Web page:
Calling the need for a contempt hearing “an affront to the process of justice,” the judge stated his view that Baker’s assertion of blanket privilege under Military Commissions Rule of Evidence 501(b)(1) to avoid testifying was “specious” and unsupported by authority. Spath stressed that the judge, not counsel, is the arbiter of whether something is privileged. He further asserted that even when a privilege exists, the judge has the discretion to pierce it for good cause. Additionally, Baker had no authority to unilaterally excuse the civilian attorneys because the rules governing appointment of counsel “require [that] representation continue in any case when a tribunal orders continued representation, even if good cause has been shown on the record.” Until such time as the objecting party, in this case the defense, files a writ or habeas action and a superior court steps in, the trial judge’s rulings are binding on the parties. Consequently, Baker’s adherence to contrary interpretations of the governing rules was a flagrant usurpation of the judge’s authority.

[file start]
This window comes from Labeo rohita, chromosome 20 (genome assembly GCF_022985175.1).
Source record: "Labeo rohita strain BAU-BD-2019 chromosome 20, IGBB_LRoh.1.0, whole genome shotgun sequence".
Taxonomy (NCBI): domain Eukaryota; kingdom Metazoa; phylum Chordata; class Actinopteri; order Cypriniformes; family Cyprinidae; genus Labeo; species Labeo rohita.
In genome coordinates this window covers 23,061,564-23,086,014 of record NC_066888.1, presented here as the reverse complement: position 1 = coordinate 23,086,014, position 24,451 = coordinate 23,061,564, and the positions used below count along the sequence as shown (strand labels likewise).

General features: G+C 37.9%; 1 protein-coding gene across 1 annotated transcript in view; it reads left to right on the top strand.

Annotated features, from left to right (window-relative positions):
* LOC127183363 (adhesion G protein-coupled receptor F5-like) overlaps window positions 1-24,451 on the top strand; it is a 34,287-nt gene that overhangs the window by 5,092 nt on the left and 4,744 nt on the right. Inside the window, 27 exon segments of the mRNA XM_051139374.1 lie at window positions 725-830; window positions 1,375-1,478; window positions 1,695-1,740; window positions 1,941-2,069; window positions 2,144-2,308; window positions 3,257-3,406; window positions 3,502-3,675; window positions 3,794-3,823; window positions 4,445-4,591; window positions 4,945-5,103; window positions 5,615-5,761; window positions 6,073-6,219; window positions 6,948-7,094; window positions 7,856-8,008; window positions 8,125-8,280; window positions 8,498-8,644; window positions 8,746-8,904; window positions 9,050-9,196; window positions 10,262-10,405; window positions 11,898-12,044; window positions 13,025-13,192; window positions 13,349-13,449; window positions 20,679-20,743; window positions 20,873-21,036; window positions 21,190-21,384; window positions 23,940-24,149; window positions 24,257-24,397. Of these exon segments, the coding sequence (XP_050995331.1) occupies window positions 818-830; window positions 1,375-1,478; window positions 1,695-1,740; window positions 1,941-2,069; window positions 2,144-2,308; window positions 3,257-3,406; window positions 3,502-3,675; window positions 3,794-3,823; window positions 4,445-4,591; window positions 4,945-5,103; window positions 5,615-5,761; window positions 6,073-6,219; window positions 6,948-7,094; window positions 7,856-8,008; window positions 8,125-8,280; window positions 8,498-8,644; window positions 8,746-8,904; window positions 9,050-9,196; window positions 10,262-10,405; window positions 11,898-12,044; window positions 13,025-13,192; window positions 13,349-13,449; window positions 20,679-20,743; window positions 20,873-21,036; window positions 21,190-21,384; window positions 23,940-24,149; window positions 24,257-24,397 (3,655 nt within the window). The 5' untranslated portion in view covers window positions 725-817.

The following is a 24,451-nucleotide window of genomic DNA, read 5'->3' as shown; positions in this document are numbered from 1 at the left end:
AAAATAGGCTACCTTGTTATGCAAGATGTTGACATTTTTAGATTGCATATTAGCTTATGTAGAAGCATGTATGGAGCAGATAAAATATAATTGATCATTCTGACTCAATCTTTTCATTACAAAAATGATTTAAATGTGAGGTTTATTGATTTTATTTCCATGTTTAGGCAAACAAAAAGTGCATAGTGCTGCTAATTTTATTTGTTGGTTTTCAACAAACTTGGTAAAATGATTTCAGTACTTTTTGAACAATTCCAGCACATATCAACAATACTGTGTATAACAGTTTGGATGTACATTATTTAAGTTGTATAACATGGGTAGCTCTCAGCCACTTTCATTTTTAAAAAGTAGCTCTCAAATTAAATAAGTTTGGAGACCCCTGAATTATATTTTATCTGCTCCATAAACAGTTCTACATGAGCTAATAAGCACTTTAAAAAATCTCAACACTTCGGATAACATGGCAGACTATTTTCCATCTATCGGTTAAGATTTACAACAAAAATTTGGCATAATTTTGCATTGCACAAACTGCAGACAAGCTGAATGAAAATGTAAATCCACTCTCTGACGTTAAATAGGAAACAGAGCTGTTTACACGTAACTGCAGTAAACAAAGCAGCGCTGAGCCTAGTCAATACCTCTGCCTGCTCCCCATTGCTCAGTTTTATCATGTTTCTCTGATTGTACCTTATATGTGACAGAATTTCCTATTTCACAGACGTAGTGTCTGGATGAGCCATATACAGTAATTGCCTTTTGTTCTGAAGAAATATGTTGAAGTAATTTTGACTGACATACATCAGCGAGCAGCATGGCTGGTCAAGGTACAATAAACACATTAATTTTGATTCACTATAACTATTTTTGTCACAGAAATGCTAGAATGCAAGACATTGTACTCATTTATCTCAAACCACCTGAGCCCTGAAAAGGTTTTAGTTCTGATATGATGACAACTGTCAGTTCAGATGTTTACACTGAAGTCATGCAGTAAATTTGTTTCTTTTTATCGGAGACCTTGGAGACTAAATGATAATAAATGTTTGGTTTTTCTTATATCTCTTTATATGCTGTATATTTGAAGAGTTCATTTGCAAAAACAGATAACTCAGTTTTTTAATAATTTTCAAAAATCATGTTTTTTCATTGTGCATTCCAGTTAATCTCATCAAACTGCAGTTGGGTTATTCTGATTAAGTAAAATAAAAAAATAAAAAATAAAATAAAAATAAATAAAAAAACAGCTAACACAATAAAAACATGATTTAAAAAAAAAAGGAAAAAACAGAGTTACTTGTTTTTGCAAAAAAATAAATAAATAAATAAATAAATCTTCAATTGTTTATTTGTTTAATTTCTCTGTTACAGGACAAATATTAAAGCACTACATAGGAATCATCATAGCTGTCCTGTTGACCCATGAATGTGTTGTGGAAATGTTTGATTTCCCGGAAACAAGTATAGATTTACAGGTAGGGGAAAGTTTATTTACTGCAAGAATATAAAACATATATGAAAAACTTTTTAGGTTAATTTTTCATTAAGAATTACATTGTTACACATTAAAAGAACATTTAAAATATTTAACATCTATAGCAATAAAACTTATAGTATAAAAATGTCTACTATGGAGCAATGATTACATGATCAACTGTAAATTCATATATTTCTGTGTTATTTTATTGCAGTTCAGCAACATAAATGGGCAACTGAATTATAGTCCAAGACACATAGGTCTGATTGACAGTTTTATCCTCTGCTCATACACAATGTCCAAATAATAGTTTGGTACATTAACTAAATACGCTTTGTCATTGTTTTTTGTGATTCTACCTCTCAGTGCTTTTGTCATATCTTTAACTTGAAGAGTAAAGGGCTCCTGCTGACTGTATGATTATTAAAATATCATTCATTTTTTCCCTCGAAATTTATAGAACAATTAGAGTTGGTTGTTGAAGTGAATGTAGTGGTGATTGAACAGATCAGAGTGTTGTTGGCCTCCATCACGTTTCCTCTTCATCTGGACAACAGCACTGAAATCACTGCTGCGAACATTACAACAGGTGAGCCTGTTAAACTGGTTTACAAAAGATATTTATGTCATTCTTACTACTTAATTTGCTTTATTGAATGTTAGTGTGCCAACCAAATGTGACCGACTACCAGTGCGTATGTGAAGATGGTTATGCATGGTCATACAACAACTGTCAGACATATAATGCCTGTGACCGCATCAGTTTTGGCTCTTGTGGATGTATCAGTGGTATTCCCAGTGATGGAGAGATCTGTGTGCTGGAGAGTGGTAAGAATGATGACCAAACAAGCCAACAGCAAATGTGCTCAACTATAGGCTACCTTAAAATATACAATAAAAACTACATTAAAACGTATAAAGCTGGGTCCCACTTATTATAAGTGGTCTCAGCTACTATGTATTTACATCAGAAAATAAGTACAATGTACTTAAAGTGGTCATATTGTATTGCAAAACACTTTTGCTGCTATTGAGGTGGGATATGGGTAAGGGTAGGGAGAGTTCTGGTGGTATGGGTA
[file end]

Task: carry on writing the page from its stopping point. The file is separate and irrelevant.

Spath then listed the chief defense counsel’s contemptuous actions, which took place Oct. 31 “in open court and in front of the commission”: (1) Baker willfully refused to obey the commission’s order to testify; and (2) Baker willfully refused to obey the commission’s order to rescind his excusal of al-Nashiri’s civilian counsel. The chief defense counsel also refused to communicate Spath’s rulings to the civilian attorneys and arrange for their return to Guantánamo. As Baker conveyed this disobedience via email and not in person in front of the judge, the conduct could not be adjudicated in a summary proceeding. The judge found beyond a reasonable doubt that Baker’s conduct amounted to a “disorder” under § 950t(31), and therefore fell within the scope of contemptuous activity under both the Manual for Courts-Martial and the Military Commissions Act. Spath held Baker in contempt and sentenced the chief defense counsel to pay a $1000 fine and to be confined to on-base quarters, with telephone and internet access, for 21 days.